Arsenal wanted Hazard and Courtois before Chelsea moves, reveals Law

Former Arsenal
transfer chief Dick Law has revealed the club were plotting moves for Eden Hazard
and Thibaut Courtois before they joined Chelsea
Courtois made the move to England in 2011 from Genk, while Hazard joined a year later in a big-money move from Lille.
Law, who was nicknamed the transfer fixer at Arsenal after spending 13 years working for them between 2005 and 2018, admitted they desperately wanted to sign both players but were restricted by the club's tight finances.
'We had the financial muscle, but the risk reward calculation wasn't clear,' he told GOAL.
'Spending a lot of money on a player that didn't work out would have really put the club in some financial straits.
'Did we miss out on talents? Certainly. I remember sitting in meetings with Steve [Rowley], Ivan [Gazidis] and Arsene [Wenger] and gnashing our teeth over Thibaut Courtois. We knew he was good.
'Eden Hazard as well, we wanted to do that deal. But there was a sense of responsibility and running the club prudently, all the time knowing that every £1 we spent we had to act as if it was our money. It was very, very difficult.'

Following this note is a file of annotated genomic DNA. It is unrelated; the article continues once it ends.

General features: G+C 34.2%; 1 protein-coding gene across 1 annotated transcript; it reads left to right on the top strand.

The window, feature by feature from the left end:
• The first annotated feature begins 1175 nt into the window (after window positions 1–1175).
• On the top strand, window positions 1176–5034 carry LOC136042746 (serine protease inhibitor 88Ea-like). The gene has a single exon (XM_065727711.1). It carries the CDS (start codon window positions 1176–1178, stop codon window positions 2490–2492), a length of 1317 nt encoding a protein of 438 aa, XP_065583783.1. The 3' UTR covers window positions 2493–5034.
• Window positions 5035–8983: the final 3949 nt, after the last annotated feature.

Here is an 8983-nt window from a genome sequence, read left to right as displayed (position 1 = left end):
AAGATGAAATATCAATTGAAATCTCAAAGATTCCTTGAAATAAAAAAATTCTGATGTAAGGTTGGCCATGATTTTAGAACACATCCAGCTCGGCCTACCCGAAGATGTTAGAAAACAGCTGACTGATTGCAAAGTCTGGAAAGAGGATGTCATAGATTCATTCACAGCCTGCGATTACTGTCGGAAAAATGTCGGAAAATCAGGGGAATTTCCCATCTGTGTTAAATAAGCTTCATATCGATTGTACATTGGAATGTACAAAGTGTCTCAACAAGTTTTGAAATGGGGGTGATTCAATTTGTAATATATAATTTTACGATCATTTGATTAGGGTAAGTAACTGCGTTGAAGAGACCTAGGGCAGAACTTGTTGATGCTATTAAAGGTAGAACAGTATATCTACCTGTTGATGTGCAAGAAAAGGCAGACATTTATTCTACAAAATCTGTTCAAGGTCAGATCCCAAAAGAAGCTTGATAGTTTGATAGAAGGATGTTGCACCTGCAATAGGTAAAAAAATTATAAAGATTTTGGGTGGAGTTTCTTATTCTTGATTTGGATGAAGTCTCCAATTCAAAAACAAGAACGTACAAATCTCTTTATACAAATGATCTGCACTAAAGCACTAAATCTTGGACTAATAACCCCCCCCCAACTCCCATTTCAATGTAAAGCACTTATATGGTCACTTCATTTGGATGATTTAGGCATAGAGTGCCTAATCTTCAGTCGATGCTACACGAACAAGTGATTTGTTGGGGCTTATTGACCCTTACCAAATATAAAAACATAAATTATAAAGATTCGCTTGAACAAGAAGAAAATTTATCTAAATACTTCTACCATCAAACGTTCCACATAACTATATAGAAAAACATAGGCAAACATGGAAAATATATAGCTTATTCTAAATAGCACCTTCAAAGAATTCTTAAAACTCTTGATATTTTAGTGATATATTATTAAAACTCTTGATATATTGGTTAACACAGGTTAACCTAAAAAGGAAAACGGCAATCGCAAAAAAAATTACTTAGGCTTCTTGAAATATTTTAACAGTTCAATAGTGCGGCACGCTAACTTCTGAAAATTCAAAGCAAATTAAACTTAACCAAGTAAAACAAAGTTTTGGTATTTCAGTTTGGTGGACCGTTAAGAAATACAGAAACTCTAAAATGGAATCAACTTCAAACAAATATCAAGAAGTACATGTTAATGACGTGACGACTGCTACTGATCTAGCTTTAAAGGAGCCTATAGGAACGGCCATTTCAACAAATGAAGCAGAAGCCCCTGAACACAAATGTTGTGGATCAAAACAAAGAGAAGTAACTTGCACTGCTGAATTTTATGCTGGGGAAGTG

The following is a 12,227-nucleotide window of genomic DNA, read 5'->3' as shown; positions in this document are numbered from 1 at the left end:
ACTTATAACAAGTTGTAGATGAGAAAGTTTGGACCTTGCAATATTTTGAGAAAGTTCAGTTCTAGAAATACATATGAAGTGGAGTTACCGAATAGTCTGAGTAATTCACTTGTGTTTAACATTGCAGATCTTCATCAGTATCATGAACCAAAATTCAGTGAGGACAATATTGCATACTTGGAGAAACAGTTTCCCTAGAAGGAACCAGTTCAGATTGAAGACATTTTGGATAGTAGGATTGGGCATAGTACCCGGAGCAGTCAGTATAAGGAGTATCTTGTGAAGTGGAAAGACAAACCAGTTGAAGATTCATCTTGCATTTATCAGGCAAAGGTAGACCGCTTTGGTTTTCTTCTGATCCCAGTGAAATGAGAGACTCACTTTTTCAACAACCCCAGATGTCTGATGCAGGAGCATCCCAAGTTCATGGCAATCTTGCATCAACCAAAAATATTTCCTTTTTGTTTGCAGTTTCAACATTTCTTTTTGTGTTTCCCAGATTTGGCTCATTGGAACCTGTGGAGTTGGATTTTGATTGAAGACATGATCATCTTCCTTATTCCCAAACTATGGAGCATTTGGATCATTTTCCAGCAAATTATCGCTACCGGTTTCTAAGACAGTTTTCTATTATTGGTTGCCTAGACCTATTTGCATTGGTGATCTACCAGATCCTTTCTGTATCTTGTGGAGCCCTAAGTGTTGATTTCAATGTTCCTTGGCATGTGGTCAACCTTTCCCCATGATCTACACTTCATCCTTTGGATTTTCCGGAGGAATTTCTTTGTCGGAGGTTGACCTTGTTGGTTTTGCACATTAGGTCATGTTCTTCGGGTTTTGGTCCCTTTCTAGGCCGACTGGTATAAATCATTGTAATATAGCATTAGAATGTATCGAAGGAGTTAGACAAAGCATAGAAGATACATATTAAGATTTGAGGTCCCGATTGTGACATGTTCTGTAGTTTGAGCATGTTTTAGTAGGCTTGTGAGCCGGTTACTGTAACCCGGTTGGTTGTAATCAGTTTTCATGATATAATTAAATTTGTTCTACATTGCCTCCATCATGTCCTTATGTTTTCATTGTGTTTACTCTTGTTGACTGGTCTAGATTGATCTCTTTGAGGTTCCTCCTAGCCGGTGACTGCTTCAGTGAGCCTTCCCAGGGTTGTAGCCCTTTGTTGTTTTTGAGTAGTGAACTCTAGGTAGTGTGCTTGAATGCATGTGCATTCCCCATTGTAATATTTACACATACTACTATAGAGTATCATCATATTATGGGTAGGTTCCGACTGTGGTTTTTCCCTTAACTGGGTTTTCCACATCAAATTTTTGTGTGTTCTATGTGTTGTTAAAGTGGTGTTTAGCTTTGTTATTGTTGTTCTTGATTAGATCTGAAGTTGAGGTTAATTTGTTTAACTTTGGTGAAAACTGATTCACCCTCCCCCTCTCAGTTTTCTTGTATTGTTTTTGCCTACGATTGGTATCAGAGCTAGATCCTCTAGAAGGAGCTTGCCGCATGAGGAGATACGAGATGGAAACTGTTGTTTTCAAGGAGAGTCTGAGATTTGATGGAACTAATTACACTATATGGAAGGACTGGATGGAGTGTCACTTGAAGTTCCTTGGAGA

The signings of Hazard and Courtois both proved to be sound decisions by Chelsea with the pair going on to become important players for the club, particularly the former.
Chelsea made significant profits on both players with Real Madrid splashing out £35m on Courtois before eventually sealing Hazard's signature this summer in a £100m deal which could rise closer to £150m. 
While the likes of Chelsea and Manchester United were breaking the bank on new signings during that era, Arsenal were forced to rely on young players and Arsene Wenger's uncanny ability to sniff out a bargain in the transfer market as the club struggled with the hefty loan repayments on the Emirates Stadium.
Law expressed frustration at the situation but admitted there wasn't much Arsenal could do given their financial position.
He added: 'It was very difficult. Our closest competitor other than Chelsea was Manchester United and they had enough free cash that they could afford to make mistakes.
'We always felt that we didn't have the option to make a mistake because a £10m-£20m mistake would be a serious one for the club.
'Where United would take risks on players, we just didn't have that luxury. We couldn't take those risks.'

No comments found